WASHINGTON, D.C. – The U.S. economy added a better-than-expected 195,000 jobs in June, but the unemployment rate was unchanged at 7.6 percent.
According to the U.S. Bureau of Labor Statistics, the job gains came in the leisure and hospitality, professional and business services, retail trade, health care, and financial activities sectors.
There are still 11.8 million people counted as unemployed, a number that hasn’t changed much since February. The unemployment rates for teens (24.0 percent) blacks (13.7 percent), and Hispanics (9.1 percent) are still significantly higher than the overall rate and show little or no change. The long-term unemployed – those jobless for 27 weeks or more – numbered 4.3 million according to the federal Bureau of Labor Statistics.
The employment-population ratio, which measures the proportion of the nation’s working-age population that is employed, is at 58.7 percent, and has not risen above 59 percent since the summer of 2009. Prior to that, the employment-population ratio had not been below 59 percent since January 1984.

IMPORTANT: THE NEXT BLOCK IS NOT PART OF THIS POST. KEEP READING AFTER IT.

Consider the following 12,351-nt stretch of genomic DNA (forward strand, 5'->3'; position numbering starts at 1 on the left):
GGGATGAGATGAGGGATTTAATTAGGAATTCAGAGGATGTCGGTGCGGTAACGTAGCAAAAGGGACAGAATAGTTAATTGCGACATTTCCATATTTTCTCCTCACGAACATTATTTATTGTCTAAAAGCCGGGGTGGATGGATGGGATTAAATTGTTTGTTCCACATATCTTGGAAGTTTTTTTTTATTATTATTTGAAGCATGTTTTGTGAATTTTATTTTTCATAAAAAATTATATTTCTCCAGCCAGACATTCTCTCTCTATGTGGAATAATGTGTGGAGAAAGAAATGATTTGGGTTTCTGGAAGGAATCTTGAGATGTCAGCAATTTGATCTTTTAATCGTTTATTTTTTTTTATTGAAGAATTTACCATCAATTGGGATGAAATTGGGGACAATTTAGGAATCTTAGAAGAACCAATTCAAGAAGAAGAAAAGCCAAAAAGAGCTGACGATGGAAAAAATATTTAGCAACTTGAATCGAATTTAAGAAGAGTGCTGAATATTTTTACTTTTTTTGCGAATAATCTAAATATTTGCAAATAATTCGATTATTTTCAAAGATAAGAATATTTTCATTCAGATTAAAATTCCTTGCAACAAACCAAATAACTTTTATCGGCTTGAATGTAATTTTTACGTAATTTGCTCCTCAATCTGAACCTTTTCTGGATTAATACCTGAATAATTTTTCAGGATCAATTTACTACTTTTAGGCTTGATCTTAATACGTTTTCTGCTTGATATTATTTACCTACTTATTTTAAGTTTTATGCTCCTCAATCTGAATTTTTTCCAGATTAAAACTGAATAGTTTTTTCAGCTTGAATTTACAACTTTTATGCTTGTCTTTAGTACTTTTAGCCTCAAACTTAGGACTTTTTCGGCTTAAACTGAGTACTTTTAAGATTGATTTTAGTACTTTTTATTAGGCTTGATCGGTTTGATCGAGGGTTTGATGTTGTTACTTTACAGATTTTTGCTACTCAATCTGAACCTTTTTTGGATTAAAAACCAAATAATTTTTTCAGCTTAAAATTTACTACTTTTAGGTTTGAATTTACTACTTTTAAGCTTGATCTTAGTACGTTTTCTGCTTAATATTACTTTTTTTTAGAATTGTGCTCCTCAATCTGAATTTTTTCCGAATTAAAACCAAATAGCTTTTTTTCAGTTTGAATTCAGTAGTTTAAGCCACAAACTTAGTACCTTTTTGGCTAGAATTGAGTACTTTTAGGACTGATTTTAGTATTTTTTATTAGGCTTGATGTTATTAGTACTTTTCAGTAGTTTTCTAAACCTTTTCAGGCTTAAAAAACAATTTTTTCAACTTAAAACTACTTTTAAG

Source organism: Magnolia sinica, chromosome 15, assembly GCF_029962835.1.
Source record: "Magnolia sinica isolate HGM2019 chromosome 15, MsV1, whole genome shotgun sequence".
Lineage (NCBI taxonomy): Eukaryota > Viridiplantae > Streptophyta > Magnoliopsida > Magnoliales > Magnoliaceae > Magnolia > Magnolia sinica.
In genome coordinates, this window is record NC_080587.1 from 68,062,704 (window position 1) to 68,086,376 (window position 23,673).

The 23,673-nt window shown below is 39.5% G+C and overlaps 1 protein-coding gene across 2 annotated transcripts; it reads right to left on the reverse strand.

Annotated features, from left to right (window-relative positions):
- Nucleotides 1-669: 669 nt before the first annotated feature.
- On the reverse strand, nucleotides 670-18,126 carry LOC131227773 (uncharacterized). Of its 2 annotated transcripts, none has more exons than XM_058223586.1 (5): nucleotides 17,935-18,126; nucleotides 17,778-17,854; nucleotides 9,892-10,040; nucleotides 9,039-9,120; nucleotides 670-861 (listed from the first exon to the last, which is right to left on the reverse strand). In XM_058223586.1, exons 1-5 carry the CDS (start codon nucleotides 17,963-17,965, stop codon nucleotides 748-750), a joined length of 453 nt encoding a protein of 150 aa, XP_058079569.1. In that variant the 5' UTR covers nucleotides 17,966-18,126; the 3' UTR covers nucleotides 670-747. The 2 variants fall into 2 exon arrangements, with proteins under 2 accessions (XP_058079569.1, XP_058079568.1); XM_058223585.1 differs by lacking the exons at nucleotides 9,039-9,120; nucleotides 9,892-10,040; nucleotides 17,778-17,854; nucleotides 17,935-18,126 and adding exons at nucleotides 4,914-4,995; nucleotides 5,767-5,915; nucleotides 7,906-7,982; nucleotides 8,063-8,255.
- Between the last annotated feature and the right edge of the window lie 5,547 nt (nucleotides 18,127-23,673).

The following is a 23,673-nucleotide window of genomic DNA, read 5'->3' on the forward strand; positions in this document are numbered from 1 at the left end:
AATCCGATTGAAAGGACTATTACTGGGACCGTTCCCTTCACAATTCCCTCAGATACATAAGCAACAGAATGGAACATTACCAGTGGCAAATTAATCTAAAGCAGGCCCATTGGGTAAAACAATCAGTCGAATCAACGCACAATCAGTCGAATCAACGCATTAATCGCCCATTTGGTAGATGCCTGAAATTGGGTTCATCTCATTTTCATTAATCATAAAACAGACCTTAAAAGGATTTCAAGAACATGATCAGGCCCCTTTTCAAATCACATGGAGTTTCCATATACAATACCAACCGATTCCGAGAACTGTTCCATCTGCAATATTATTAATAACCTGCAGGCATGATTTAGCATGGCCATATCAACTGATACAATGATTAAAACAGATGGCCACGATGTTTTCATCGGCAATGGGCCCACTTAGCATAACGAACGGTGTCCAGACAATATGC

The number of persons employed part time for economic reasons (sometimes referred to as involuntary part-time workers) increased by 322,000 to 8.2 million in June. These individuals were working part time because their hours had been cut back or because they were unable to find a full-time job.
The change in total nonfarm payroll employment for April was revised from +149,000 to +199,000, and the change for May was revised from +175,000 to +195,000. With these revisions, employment gains in April and May combined were 70,000 higher than previously reported. The Employment Situation for July is scheduled to be released on Friday, Aug. 2.
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